Use the language you know best with your child and use it in your home. It may be that you use your native language at home and your early years setting interacts with your child in English. It could be that you and your partner speak two different languages and use them interchangeably in the home, Perhaps one parent speaks one language exclusively and the other uses both. There are different choices, but consistency is key here. Always use the language you know best with your child.
Barbara says: “We hear about the special ‘window of opportunity’ for young children to learn two languages, which can be discouraging to the older child. It’s true that it’s easier to start earlier, but people can learn a second language at any age.”
Speaking from experience
Irena Nowak is a parent raising her three-year-old daughter, Kasia, to be bilingual in English and Polish.
“I speak to her in Polish when her English father is at work, and then we revert to English when we’re together as a family,” she explains.
“I know from my own experience of speaking four European languages that knowledge of one or more makes the learning of each new language that little bit easier, because you begin to pick out the root words and similarities.
“If you speak a different language, it costs nothing more than a little bit of effort to pass that on to your child to give them a useful skill in life.”
As Irena points out, if you already have the knowledge of a second language, helping your child to learn both their native language as well as the additional second language can have many benefits.
Bilingualism can enable children to communicate with members of their extended family and their wider communities, it provides children with another way of looking at the world and access to important aspects of culture – such as books, poems, TV programmes, and plays – and recent research has suggested that bilingualism may also have cognitive advantages.
Ten top tips for parents raising bilingual children
To help support your child successfully to becoming bilingual it is helpful to:
- Work towards a clear understanding between yourselves and your child’s key person as to your approach to your child’s bilingualism.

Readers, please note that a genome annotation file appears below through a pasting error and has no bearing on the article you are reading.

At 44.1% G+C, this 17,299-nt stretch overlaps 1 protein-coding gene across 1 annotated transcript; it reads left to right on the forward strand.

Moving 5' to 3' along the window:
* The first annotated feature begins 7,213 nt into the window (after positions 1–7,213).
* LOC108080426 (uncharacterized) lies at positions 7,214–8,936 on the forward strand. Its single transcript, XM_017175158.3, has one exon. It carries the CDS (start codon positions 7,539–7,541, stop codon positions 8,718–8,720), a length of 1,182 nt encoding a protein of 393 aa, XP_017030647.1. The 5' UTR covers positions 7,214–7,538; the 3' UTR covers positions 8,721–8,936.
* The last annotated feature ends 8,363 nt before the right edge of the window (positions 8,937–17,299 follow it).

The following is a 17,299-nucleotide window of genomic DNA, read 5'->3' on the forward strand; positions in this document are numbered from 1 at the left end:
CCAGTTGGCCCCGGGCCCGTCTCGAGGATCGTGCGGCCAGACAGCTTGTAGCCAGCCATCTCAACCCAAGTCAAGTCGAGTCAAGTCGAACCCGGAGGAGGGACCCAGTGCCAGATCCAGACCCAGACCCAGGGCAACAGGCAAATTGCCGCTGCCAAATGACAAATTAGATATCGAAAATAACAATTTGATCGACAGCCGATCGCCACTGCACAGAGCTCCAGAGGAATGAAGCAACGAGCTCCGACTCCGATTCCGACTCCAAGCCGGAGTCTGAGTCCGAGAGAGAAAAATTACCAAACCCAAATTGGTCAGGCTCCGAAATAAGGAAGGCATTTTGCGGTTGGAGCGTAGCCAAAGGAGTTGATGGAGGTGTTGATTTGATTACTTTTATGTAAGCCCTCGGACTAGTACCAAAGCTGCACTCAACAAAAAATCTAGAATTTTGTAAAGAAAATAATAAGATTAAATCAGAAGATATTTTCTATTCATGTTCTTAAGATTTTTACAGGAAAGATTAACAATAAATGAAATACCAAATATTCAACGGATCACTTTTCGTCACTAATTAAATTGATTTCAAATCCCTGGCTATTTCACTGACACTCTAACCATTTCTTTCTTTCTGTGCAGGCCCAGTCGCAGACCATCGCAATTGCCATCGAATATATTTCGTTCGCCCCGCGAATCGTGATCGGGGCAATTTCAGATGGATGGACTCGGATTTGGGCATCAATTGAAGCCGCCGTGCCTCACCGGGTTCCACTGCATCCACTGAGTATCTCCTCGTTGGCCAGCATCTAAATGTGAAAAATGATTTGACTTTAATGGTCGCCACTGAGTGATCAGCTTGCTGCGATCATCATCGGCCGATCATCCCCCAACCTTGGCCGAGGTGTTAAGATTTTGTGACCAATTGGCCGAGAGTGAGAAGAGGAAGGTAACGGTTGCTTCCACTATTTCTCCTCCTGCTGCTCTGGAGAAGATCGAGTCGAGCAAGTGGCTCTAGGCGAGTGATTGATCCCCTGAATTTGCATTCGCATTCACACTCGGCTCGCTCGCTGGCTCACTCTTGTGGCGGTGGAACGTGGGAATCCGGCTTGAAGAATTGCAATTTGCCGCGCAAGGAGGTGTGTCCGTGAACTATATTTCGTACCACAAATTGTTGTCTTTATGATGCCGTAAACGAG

- Ensure the setting values your home language as your child’s first language and ‘mother tongue’.
- Stick to speaking your community’s language at home or in social and wider family situations as far as possible – a strong first language is a firm foundation for a second language to be built on.
- Speak to your child in your home language when you are settling her or him into the setting. This helps him or her to understand unfamiliar objects or activities, know where things are or what will happen next.
- Make sure he or she is confident to be left with their key person and can communicate his or her needs.
- Ensure staff know some essential words in your language and have them written down to show how they are pronounced.
- Share information with your child’s key person about your child’s language development at home, to see how he or she is progressing in each language.
- Provide opportunities for your child to make friends with other children who speak the same language. This helps maintain your language as well as help children learn about their culture.
- Reply to your child in your home language, not English when they speak to you in English – but don’t correct them or try to force them to use your language – be as natural as you can be.
- Work with your child’s nursery setting to have shared activities that you can do with your child at home such as through book bags or story sacks, so that your child can develop similar vocabulary in both languages.